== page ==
On the same day as the Screen Actors Guild nominations, Hollywood is honoring the passing of a director renowned for creating some cinematic gold of his own: Blake Edwards.
The prolific filmmaker, who’s credited with 46 titles, passed away on Wednesday night at the age of 88, his publicist confirmed Thursday. He died of complications from pneumonia with his wife, Julie Andrews, by his side.
Edwards inspired many, not least of all Steve Martin, who recently stepped into the shoes of Insp. Jacques Clouseau in the new “Pink Panther” series, a reboot of the movies originally directed by Edwards.
“Blake Edwards was one of the people who made me love comedy,” Martin wrote on Twitter. “Sorry to hear of his passing.”
Rosario Dawson, who announced the SAG nominations Thursday morning along with Angie Harmon, chimed in via Twitter as well. “The talented #BlakeEdwards has left the building at 88 yrs of age. #RIPBlakeEdwards My condolences to Julie Andrews, family & friends,” she wrote.
While some stars, like actress Kristin Chenoweth and "Superbad" director Greg Mottola, opted for a simple "R.I.P.," Kevin Smith added via Twitter that he “had the pleasure of (kinda) dealing with Blake Edwards this year, in fact. He did us a real Gretzky on #CopOut.”
It turns out that the title of Smith’s film “Cop Out” was already registered to one Blake Edwards, who didn’t want to turn it over to the studio because of a little beef he had, the Los Angeles Times reports.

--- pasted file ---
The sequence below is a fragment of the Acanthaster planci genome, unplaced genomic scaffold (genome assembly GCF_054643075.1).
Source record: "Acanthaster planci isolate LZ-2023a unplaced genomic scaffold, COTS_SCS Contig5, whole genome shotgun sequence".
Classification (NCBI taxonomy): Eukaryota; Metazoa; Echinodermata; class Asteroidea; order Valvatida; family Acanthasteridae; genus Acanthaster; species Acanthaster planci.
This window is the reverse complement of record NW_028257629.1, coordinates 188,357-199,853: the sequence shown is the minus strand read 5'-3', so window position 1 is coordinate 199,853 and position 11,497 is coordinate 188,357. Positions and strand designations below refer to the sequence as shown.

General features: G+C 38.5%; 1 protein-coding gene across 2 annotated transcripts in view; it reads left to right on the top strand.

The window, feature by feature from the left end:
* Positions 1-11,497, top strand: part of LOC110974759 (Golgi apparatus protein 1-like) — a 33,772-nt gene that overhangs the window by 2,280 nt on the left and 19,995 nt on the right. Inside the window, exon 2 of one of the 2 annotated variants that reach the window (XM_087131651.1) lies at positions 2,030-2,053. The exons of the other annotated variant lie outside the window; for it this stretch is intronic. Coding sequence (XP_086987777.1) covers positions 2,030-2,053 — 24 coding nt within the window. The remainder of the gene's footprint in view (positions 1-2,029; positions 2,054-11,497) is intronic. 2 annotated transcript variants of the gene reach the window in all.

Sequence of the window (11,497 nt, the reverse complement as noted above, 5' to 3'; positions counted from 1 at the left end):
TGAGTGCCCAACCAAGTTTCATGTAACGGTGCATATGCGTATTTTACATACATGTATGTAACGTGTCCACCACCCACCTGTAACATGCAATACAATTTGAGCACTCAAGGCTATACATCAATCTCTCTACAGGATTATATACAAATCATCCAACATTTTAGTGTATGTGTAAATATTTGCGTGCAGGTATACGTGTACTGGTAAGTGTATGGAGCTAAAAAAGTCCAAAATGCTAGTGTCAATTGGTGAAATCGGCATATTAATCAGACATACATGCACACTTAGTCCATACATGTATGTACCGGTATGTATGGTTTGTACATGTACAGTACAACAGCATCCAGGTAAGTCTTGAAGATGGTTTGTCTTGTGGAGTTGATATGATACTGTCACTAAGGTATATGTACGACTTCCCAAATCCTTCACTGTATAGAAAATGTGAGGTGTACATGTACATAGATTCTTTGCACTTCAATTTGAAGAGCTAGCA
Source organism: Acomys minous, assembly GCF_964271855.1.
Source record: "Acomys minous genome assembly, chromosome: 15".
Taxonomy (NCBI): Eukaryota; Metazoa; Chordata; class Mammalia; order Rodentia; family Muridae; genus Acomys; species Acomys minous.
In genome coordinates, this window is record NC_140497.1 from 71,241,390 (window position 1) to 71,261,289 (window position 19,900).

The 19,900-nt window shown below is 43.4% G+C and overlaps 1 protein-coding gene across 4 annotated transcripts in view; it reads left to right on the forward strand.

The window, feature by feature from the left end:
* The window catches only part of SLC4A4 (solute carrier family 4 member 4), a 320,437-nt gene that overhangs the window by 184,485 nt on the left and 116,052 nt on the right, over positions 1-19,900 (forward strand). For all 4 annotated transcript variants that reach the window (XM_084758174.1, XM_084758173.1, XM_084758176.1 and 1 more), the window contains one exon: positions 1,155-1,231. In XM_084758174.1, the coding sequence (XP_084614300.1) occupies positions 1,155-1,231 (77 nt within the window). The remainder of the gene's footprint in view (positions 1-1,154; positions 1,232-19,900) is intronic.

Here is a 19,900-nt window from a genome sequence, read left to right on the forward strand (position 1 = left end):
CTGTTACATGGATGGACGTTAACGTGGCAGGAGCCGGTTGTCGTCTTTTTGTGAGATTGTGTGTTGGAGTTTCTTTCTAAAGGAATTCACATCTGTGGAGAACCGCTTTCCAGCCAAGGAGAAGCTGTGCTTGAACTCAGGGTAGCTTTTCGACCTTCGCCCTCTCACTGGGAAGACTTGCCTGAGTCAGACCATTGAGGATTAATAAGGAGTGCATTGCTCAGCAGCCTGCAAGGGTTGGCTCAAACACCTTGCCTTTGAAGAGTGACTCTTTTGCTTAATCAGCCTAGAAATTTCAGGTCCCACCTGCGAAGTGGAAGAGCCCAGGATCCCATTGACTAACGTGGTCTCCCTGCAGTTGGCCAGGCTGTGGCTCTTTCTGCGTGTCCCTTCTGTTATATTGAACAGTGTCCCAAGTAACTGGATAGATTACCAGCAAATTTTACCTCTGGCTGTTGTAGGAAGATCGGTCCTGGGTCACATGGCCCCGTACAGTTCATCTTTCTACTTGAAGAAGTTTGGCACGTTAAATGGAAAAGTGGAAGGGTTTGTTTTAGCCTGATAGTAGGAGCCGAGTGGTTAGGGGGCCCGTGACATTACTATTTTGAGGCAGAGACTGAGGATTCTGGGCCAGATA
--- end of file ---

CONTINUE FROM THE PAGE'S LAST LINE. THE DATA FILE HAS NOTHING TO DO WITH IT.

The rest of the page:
Luckily for Smith, the father of his first assistant director on "Cop Out" knew Edwards, and when Smith found out his assistant's dad had dinner plans with the venerated comedy director, he took action.
"I got on the phone with Mr. Pitt and said, 'Would you please pass along to Mr. Edwards that ‘S.O.B’ is my sixth favorite movie of all time and that ‘Victor/Victoria’ is in my top 25 and if there was any way that he would help out a fellow filmmaker and save him from being stuck with a lame title, I'd really appreciate it.'"
Smith’s plan worked, and Edwards turned over the title.
"It was a huge save for us," Smith told the L.A. Times. "He's not just a great filmmaker, but he's a class act too."
Hey Wayne, I've been reading some of your comments tonight, and I am wondering if You are always this negative? I mean do You live your life this way or are You just having a bad night? You really sound like You need a friend.
Wayne is what we affectionately label as a troll, Teri Ann. These trolls are idiots who have nothing better to do with their time than make rude, insulting and idiotic comments about anything and everything they in online chat groups, chat rooms, blogs, etc. They best way to get rid of the troll is to ignore it...
Aw, c'mon, Wayne, baby! It's news because he was a great director of many notable films, "Breakfast at Tiffany's" being one of his most famous. I have no doubt he enjoyed life to the fullest until he got sick...look at George Burns, who was kickin' it WAY past 88!
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